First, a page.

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for Christmas a friend is trying to organize a tournament for 13 players. Each game will be played by 4 persons, each player will play 4 games and must play against everybody else.

I can find a solution, but I'd like to minimize the number of players playing two games in a row, and my solution is terrible. If someone can help us ... :)

The problem is similar to the social golfer and the schoolgirls, but the games will be played 1 by 1.

Thank you in advance.

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  • $\begingroup$ 13 rounds of 1 single game. But, as much as possible, I'd like to avoid people playing twice in a row. My bracket seems to maximize it ... $\endgroup$ – Alcyon Eldara Dec 18 '18 at 21:15
  • $\begingroup$ Note that player 2 plays player 11 three times. Same for 3 and 12 and 4 and 13, so this cannot be what you want ... indeed, 2 does not play 13, and ... $\endgroup$ – Bram28 Dec 18 '18 at 21:20
  • $\begingroup$ Yes, sorry, this was a copy/paste mistake. 1 5 6 7 - 1 8 9 10 - 1 11 12 13 - 2 5 8 11 - 2 6 9 12 - 2 7 10 13 - 3 5 9 13 - 3 6 10 11 - 3 7 8 12 - 4 5 10 12 - 4 6 8 13 - 4 7 9 11 - 1 2 3 4 $\endgroup$ – Alcyon Eldara Dec 18 '18 at 21:23
  • $\begingroup$ This one has 1 player repeating each rpound ... and 12 different players repeat just once ... player 5 never repeats ..1 2 3 4 - 2 5 8 11 - 3 7 8 12 - 3 5 9 13 - 4 6 8 13 - 3 6 10 11 - 4 7 9 11 - 4 5 10 12 - 2 7 10 13 - 1 5 6 7 - 1 8 9 10 - 2 6 9 12 - 1 11 12 13 - I got this just by playing with your foursomes .. nothing systematic ... surely some kind of systematic way exists to 'spread' the play-times as much as possible (and not just in repeating, but also in terms of games in which you don't play between games you do play .. but I don;t know of any such method $\endgroup$ – Bram28 Dec 18 '18 at 21:52
  • $\begingroup$ Thanks, I will keep it :) $\endgroup$ – Alcyon Eldara Dec 20 '18 at 16:11
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An easy way to set up such a tournament makes use of the fact that the projective plane $PG(2,3)$ consists of $13$ points on $13$ lines, each line containing $4$ points (for a graphic of that plane, see e.g. https://tex.stackexchange.com/questions/336897/).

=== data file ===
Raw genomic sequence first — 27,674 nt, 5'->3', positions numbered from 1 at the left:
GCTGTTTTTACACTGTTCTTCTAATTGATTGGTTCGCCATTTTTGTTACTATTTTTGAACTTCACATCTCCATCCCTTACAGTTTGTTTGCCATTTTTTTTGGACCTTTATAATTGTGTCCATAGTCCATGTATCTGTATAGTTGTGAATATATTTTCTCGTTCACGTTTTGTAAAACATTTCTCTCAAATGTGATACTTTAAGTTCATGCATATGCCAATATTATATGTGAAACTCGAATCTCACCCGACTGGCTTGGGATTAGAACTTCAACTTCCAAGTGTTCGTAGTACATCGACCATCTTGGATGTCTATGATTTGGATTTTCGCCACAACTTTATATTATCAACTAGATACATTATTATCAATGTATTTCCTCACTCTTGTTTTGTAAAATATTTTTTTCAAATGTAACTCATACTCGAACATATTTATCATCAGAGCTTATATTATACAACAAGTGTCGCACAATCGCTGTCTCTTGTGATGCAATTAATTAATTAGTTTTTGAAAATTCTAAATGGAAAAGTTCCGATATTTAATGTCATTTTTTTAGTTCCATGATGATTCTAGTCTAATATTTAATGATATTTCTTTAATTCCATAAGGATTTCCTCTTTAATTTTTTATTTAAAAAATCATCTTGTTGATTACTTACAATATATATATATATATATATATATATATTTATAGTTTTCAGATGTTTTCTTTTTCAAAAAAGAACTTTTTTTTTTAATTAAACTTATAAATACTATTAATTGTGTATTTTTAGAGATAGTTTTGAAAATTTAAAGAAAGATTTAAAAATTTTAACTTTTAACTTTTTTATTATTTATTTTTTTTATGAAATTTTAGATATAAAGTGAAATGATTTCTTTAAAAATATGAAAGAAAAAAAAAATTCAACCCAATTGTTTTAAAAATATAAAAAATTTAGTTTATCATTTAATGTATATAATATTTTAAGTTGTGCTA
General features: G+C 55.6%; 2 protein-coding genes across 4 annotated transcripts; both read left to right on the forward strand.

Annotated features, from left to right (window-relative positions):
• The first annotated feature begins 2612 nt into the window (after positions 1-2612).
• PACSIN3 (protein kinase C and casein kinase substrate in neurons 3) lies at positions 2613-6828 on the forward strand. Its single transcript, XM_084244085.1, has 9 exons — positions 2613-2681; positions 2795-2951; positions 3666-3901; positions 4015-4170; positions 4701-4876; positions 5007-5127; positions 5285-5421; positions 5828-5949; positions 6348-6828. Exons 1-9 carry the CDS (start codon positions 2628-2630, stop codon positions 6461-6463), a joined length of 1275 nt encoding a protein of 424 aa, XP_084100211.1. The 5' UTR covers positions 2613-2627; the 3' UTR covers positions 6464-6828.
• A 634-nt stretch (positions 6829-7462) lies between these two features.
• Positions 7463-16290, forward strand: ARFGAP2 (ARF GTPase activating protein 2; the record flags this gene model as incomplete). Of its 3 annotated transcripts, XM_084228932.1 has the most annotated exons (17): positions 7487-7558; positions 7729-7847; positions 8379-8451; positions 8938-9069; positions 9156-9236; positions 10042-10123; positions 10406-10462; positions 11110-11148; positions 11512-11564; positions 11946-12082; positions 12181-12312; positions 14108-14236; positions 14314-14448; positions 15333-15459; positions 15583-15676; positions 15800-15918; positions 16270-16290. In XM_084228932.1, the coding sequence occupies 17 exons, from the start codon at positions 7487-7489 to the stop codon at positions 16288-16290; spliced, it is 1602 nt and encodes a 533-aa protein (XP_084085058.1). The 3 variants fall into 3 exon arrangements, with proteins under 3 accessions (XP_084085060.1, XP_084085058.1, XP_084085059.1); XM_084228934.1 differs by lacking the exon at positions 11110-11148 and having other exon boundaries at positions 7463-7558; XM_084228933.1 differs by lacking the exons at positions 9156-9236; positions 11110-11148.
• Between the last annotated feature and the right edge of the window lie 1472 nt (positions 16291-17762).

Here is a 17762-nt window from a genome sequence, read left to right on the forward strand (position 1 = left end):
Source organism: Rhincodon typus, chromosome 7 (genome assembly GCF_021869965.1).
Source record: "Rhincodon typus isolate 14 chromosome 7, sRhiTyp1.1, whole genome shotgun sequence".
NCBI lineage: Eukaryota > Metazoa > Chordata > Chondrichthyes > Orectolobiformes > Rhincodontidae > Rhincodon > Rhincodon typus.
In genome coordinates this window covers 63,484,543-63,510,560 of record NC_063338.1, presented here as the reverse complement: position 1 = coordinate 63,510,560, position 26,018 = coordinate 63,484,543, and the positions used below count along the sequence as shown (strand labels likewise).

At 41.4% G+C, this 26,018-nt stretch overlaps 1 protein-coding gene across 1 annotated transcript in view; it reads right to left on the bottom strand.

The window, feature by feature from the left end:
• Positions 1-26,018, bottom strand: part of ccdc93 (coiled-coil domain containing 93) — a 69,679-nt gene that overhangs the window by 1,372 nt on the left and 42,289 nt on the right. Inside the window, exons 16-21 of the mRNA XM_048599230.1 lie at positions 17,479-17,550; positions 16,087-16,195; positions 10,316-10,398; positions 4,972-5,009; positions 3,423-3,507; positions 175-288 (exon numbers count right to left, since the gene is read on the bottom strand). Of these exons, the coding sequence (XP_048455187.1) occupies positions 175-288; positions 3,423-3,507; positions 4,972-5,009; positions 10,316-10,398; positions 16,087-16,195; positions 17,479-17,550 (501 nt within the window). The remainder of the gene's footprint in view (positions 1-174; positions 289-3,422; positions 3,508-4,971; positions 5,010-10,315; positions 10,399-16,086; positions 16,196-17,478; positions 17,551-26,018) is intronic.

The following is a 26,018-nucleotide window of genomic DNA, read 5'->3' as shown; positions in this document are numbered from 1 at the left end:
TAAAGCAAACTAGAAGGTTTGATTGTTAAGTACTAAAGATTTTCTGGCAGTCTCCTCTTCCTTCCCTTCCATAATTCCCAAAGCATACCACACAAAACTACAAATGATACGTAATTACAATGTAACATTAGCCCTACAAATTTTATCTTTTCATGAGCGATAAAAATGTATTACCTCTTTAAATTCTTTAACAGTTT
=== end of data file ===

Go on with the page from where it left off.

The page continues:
So, you can identify the players with the points and the games with the lines, and run them in any order: Since you have a projective plane, any two lines will intersect in a single point, i.e. any two games will have one player in common. That will add up to $12$ players having to play two games in a row — I don't know how far this is from the minimum you are trying to achieve.

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This one has 1 player repeating each round ... and 12 different players repeating just once (player 5 never repeats) ... which also implies that no one three-peats:

1 2 3 4

2 5 8 11

3 7 8 12

3 5 9 13

4 6 8 13

3 6 10 11

4 7 9 11

4 5 10 12

2 7 10 13

1 5 6 7

1 8 9 10

2 6 9 12

1 11 12 13

I got this just by playing with your foursomes ... I didn't use any systematic method, though I would think that such a method exists.

There are schedules where no one repeats during some round ... but now you will have multiple people repeating some other round ... so I think having exactly 1 person repeat each round, and having those 12 repeats be of 12 different people is about as fair as possible as far as repeating goes.

Still, in addition to worrying about repeats, you could also worry about the spread of games more general. For example, in the schedule above, player 1 plays in games 1, 10, 12, and 13 ... that seems like it is a lot less 'evenly distributed' than, say, player 9, who plays in games 4,7,11, and 12, although at the same time it is more 'spread out' than a player like 3, who plays in games 1,3,4, and 6.

So, you could try and come up with some 'measure' of how 'evenly distributed' or 'spread out' the games are, and a measure of 'fairness' on top of that. Again, I assume that some work has already been done on that, though I am not an expert. Also, for your purposes of having some fun at a Christmas party, this would seem to going far beyond what you were looking for :)

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